You might have noticed that it has rained a little over the past few weeks, especially if you've been outside standing in one of the recent downpours. As a result, we've seen an increase in the number of rain jackets and new waders walking out the door with new owners, as the current weather pattern has brought equipment failures to the forefront.

With angling opportunities impacted by high waters, now might be a great time to address those leaky waders or soggy rain jackets. As much as we would love to sell you new ones, there are some simple ways to prolong their life and still stay dry.

First, these tips will only work with (Simms) GoreTex waders and jackets, so if you're rocking something made with other breathable fabrics, refer to the manufacturer's suggestion. Most of the time, these products need to be professionally repaired unless the offending leak is obvious. In that case, using patches and Aquaseal should get you back on the water. There are several new products available depending on the material and where it's leaking. When in doubt, ask us. Some attempted repairs can void the manufacturer's warranty.

For GoreTex, the first thing to do is clean the item. Waders and jackets can be washed in the washing machine on a gentle cycle with a powdered detergent that does not contain fabric softeners. I use Revivex instead; it is designed for breathable fabrics and restoring the water repellency lost over time. (Water repellency and waterproof are two different things, but we'll get to that.) Jackets can be dried at a low temperature, but waders should stay out of the dryer. Be sure to rinse waders well and let them dry inside and out.

Now that your gear is clean, we can address the leaks. It is common for small pinhole leaks to feel like a bursting dam when water temps drop, but most require just a tiny dab of Aquaseal to repair. But, first, you must find the leak. Here, GoreTex sets itself apart from the other breathable fabrics. First, using rubbing alcohol in a spray bottle and lightly coating the inside of the wader near the suspected leak, a dark dot will appear as the alcohol penetrates the membrane. Next, apply a light coating of Aqualseal over the area with a gloved hand or fingercot. Then hang the wader until the Aqualseal is dry. If you're in a hurry, there are UV-activated products on the market that do a fine job at keeping the water out. Please do not attempt to repair leaks in the seams of the wader, as it may void your warranty. If you suspect a seam failure, bring the offending item in, and we'll get it sent off for repairs. Likewise, large tears in the fabric should be professionally repaired.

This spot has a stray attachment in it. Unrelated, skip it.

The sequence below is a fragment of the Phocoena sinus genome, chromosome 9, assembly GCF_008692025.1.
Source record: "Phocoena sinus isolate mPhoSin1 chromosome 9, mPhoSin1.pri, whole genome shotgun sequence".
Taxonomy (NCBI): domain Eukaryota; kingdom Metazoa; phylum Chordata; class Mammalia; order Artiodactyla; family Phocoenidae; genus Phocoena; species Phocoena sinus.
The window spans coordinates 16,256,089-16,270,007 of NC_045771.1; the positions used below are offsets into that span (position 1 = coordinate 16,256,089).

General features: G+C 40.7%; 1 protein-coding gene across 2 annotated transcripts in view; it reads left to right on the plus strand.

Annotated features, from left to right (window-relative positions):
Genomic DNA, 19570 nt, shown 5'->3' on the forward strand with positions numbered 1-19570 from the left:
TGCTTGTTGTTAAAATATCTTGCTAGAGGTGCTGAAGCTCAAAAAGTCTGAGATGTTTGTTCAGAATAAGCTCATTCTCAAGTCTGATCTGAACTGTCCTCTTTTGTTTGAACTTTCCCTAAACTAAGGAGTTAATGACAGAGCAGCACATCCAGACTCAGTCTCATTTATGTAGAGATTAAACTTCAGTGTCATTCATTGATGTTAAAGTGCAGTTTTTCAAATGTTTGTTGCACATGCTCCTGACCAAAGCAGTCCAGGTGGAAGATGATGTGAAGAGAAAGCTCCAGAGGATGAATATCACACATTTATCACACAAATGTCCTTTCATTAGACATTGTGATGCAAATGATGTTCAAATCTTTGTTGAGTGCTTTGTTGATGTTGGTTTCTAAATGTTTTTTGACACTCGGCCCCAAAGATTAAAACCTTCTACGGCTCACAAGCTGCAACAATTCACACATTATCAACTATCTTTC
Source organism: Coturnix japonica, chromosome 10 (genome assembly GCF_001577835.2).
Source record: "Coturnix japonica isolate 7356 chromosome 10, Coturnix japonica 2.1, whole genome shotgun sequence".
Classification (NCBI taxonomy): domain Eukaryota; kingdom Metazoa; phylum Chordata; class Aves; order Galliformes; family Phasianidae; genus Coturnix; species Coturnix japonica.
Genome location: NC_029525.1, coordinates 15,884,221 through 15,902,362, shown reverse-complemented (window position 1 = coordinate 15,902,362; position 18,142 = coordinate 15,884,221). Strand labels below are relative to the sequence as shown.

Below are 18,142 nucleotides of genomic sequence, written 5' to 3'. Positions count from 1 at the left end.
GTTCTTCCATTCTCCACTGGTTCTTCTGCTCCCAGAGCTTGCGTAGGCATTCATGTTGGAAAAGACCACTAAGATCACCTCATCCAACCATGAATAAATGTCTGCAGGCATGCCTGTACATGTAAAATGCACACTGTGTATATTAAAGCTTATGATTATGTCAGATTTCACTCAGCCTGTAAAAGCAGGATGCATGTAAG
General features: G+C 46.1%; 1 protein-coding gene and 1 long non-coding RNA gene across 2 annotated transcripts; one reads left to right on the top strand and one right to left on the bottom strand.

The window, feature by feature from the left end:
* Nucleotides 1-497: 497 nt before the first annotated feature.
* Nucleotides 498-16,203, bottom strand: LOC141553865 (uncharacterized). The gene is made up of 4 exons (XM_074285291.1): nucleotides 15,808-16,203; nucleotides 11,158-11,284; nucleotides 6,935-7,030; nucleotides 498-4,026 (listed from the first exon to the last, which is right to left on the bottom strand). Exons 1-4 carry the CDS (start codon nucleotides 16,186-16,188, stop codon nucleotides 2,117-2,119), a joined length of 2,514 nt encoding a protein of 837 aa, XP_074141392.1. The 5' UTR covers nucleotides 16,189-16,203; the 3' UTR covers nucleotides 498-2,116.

GoreTex jackets can be repaired in the same fashion by turning them inside out and testing for leaks with your spray bottle of alcohol. Again, focus on the shoulders and arms as trail brambles can cause pinholes leaks that will soak clear through to your base layer if not repaired. When in doubt about how to repair your gear, talk to your local fly shop, or check out the video below.

There are two kinds of waders and rain jackets: those that leak and those that will leak. Knowing how to check for leaks before you hit the river will keep you dry and warm. Now, get out there!



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